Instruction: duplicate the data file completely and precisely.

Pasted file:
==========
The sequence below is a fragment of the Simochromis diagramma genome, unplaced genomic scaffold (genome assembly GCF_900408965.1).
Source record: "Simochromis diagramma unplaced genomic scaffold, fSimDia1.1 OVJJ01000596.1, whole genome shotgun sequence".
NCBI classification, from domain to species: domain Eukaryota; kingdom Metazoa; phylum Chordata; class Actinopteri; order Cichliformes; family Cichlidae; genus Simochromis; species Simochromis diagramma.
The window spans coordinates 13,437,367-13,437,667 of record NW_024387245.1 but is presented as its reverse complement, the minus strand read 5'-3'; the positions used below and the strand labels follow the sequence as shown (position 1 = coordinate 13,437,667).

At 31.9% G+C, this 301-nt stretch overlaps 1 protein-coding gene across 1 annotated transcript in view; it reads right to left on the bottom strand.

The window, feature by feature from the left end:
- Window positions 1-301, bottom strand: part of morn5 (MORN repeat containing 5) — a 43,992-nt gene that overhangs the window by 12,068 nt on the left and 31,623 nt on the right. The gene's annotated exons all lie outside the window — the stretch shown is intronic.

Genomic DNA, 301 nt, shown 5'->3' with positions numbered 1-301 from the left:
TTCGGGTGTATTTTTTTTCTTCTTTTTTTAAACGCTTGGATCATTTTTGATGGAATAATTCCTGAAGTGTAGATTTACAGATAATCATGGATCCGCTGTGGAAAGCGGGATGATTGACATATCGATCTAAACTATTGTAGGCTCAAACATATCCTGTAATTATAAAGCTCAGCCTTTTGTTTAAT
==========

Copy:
The sequence below is a fragment of the Simochromis diagramma genome, unplaced genomic scaffold (genome assembly GCF_900408965.1).
Source record: "Simochromis diagramma unplaced genomic scaffold, fSimDia1.1 OVJJ01000596.1, whole genome shotgun sequence".
NCBI classification, from domain to species: domain Eukaryota; kingdom Metazoa; phylum Chordata; class Actinopteri; order Cichliformes; family Cichlidae; genus Simochromis; species Simochromis diagramma.
The window spans coordinates 13,437,367-13,437,667 of record NW_024387245.1 but is presented as its reverse complement, the minus strand read 5'-3'; the positions used below and the strand labels follow the sequence as shown (position 1 = coordinate 13,437,667).

At 31.9% G+C, this 301-nt stretch overlaps 1 protein-coding gene across 1 annotated transcript in view; it reads right to left on the bottom strand.

The window, feature by feature from the left end:
- Window positions 1-301, bottom strand: part of morn5 (MORN repeat containing 5) — a 43,992-nt gene that overhangs the window by 12,068 nt on the left and 31,623 nt on the right. The gene's annotated exons all lie outside the window — the stretch shown is intronic.

Genomic DNA, 301 nt, shown 5'->3' with positions numbered 1-301 from the left:
TTCGGGTGTATTTTTTTTCTTCTTTTTTTAAACGCTTGGATCATTTTTGATGGAATAATTCCTGAAGTGTAGATTTACAGATAATCATGGATCCGCTGTGGAAAGCGGGATGATTGACATATCGATCTAAACTATTGTAGGCTCAAACATATCCTGTAATTATAAAGCTCAGCCTTTTGTTTAAT